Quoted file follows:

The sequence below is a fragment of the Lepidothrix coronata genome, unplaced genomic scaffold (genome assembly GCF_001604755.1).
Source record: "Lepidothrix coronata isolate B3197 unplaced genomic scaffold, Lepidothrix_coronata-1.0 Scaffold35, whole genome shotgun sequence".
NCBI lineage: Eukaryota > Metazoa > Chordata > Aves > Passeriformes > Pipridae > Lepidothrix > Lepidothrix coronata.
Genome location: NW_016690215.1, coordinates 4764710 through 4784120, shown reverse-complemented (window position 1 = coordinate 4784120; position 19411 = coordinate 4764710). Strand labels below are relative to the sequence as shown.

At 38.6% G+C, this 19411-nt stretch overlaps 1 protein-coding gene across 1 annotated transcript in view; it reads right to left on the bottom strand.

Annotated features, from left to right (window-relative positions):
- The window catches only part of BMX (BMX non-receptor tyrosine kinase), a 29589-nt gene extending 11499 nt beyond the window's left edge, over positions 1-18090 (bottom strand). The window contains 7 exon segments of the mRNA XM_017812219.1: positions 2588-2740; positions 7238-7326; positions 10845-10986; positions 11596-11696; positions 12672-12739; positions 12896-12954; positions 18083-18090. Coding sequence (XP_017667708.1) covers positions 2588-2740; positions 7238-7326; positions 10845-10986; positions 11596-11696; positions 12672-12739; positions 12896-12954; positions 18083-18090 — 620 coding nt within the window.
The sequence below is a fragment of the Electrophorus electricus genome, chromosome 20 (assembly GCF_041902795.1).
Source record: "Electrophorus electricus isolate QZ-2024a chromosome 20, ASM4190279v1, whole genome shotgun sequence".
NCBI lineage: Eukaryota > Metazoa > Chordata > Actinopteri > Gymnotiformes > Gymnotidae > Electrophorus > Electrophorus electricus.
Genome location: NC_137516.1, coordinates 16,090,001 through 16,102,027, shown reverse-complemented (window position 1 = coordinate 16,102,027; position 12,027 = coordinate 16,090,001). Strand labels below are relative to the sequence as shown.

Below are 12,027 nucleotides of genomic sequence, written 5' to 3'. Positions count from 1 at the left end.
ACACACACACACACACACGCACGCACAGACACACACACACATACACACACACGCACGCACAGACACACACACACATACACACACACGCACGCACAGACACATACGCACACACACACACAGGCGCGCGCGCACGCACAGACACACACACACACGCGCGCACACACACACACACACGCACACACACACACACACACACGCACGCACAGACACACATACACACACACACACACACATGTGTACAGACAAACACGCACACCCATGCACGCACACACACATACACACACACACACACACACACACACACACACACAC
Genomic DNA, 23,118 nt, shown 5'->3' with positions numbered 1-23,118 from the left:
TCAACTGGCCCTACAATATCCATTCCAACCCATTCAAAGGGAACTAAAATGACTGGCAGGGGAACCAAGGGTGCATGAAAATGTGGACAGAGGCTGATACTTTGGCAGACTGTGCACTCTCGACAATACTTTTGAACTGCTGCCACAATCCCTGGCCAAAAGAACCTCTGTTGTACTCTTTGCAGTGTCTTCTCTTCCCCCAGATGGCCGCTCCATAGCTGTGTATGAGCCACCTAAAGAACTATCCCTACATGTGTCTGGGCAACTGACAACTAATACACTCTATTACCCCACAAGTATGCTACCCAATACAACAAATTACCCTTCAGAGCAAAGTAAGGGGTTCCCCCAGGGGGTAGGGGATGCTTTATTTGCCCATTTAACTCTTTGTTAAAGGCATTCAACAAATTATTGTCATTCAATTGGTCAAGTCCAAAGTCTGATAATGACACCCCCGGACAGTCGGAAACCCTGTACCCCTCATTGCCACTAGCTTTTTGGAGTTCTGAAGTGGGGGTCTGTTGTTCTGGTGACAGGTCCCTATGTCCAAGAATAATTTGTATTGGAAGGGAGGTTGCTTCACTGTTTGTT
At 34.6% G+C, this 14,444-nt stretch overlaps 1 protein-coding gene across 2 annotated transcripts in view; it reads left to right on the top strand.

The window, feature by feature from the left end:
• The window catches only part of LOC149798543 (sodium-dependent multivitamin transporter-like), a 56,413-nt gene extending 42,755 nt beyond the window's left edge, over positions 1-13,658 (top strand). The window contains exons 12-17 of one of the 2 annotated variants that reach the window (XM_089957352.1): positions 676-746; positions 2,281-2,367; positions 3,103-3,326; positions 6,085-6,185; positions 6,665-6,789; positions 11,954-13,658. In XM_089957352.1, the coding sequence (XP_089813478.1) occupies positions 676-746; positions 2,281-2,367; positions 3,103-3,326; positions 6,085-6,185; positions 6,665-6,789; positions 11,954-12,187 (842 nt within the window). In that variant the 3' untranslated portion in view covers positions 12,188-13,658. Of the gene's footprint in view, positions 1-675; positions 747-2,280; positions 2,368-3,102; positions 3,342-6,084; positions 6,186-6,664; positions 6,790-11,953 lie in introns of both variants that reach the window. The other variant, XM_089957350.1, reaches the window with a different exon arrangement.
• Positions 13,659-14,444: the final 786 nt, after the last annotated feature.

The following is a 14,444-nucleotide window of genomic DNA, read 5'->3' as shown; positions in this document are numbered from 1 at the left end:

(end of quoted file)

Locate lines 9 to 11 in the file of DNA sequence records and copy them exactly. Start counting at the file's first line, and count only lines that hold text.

Source record: "Electrophorus electricus isolate QZ-2024a chromosome 20, ASM4190279v1, whole genome shotgun sequence".
NCBI lineage: Eukaryota > Metazoa > Chordata > Actinopteri > Gymnotiformes > Gymnotidae > Electrophorus > Electrophorus electricus.
Genome location: NC_137516.1, coordinates 16,090,001 through 16,102,027, shown reverse-complemented (window position 1 = coordinate 16,102,027; position 12,027 = coordinate 16,090,001). Strand labels below are relative to the sequence as shown.